General Tips for Caregivers
It can become overwhelming for family caregivers who directly care for a person with dementia or Alzheimer’s disease. As new challenges arise the caregiver manages the changes in behavior and decline in their loved ones mental and physical abilities. If caregivers do not receive sufficient support from their community, friends and family, they often feel an emotional strain which can make them feel burned out or stressed. It is all too often that stressed caregivers put themselves at an increased risk for illness and depression.
Caring for persons that have difficult behaviors is a common challenge family caregivers often endure. The activities of daily living (also known as eating, bathing, dressing, etc.) can become hard to accomplish for the individual and the caregiver. Setting a checklist or plan for achieving daily care needs can help caregivers get by through the day.
It is helpful to try different approaches when dealing with persons with difficult behaviors during times that are more stressful. Since each person with dementia of Alzheimer’s is unique, the process of trying out new strategies will allow you to see what works and what doesn’t. Remember to stay calm, take breaks, and always try to do the best you can.
Read More About Dementia:
Dining Tips for Caregivers
Most elderly individuals who do not eat much are likely to eat more if someone joins them for a meal. Encouraging the individual to come out to the dining room and sit with them or provide other companions at the table. However, elderly residents are easily confused when there is too much distraction such as loud noise or too many people. You will have to adjust the setting if the person feels disturbed or distracted by their surroundings.
- Simple place settings such as plain plates without designs and place mats in color that contrast with the plates work best.
- Remove items from the table that may provide alternate focus, such as condiments, newspaper and centerpieces. It makes it easier to see the food on the plate if there is adequate lighting in the room.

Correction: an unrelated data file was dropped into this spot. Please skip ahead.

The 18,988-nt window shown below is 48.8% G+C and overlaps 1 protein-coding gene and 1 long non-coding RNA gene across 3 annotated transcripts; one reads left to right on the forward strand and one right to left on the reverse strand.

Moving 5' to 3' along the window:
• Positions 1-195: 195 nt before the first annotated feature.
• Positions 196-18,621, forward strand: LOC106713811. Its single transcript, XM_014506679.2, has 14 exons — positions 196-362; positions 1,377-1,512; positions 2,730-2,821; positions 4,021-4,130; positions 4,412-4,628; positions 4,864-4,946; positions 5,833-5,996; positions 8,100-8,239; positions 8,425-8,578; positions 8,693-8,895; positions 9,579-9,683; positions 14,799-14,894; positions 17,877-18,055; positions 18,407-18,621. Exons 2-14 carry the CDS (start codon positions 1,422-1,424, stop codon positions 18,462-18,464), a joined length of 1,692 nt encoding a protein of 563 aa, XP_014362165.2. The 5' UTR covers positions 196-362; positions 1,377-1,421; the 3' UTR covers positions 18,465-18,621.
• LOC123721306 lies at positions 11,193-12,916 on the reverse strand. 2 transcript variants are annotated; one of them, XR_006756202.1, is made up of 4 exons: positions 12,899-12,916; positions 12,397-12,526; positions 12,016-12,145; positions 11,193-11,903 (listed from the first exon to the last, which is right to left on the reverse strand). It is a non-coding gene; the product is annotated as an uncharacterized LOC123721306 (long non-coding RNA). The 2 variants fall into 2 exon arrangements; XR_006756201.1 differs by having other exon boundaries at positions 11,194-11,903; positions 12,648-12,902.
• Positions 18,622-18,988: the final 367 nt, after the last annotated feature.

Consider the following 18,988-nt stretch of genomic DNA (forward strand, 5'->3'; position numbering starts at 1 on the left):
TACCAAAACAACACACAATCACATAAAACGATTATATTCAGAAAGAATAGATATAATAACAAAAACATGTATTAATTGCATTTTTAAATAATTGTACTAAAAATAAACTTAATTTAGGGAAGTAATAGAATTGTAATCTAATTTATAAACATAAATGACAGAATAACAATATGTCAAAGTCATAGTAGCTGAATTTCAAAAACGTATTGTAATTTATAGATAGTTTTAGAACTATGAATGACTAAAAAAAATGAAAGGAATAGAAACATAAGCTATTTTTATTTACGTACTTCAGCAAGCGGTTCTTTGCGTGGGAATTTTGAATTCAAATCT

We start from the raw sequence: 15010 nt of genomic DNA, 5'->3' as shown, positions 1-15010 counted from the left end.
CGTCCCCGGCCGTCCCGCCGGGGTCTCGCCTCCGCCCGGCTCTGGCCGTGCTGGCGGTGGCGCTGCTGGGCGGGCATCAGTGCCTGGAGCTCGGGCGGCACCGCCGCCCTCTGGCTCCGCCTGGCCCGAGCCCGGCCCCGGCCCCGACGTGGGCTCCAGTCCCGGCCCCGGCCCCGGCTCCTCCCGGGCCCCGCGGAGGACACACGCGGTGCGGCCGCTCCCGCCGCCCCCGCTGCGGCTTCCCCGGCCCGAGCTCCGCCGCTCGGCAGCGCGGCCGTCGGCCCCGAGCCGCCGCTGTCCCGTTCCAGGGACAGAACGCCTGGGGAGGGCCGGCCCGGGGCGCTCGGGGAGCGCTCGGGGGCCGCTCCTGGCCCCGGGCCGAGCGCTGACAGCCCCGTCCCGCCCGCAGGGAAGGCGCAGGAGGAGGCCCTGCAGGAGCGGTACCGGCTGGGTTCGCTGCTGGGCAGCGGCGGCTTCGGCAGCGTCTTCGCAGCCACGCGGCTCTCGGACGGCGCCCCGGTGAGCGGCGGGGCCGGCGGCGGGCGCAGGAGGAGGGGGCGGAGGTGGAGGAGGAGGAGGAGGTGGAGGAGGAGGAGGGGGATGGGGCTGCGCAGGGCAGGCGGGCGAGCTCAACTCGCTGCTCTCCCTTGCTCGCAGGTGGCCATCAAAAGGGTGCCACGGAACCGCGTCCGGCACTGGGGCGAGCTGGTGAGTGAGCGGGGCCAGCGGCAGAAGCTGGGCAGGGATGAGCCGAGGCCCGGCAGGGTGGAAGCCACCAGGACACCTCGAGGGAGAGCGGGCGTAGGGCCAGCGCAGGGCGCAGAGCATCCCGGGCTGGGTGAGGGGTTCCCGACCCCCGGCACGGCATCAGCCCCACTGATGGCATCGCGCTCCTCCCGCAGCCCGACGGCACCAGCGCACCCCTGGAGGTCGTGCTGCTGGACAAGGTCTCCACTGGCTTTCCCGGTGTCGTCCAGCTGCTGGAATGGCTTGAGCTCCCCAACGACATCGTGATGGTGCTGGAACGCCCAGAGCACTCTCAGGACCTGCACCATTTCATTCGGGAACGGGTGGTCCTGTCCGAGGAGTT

- If there are existing physical eating challenges for the individual, make sure the utensils used are appropriate.
- If a full plate feels overwhelming to the individual, try serving six small meals a day instead.
- Check the temperatures of food carefully.
- Allow ample time for meals and encourage individuals to feed themselves.
- Serve finger foods as often as you can, and when appropriate serve only one food at a time.
- Garnishing the plate with a piece of colorful fruit or sliced vegetables adds visual interest.
For individuals that have difficulty with traditional utensils and plates, there are specialized aids may assist with eating challenges. Contact Us for more information.
Tips That May Reduce a Hip Fracture*
Hip fractures-a common orthopedic emergency with approximately 1.7 million hip fractures happening yearly around the world. It is estimated that by 2050, there will be more than 6.26 million hip fractures worldwide, mainly due to the aging population.
Recent studies suggest that when elderly have supplemented their diet with vitamin D and calcium they have greatly reduced the incidence of a hip fracture. Some elderly patients in residential facilities have benefited from wearing hip protectors which may minimize the incidence of having a hip fracture.
For individuals that may be at risk for falling, we recommend certain aids that may assist with reducing the incidence of a hip fracture. Contact Us for more information.
* These statements have not been evaluated by the Food & Drug Administration. Our recommendations are not intended to diagnose, treat, cure, or prevent any disease or accident/incident apart from a professional physician’s recommendation.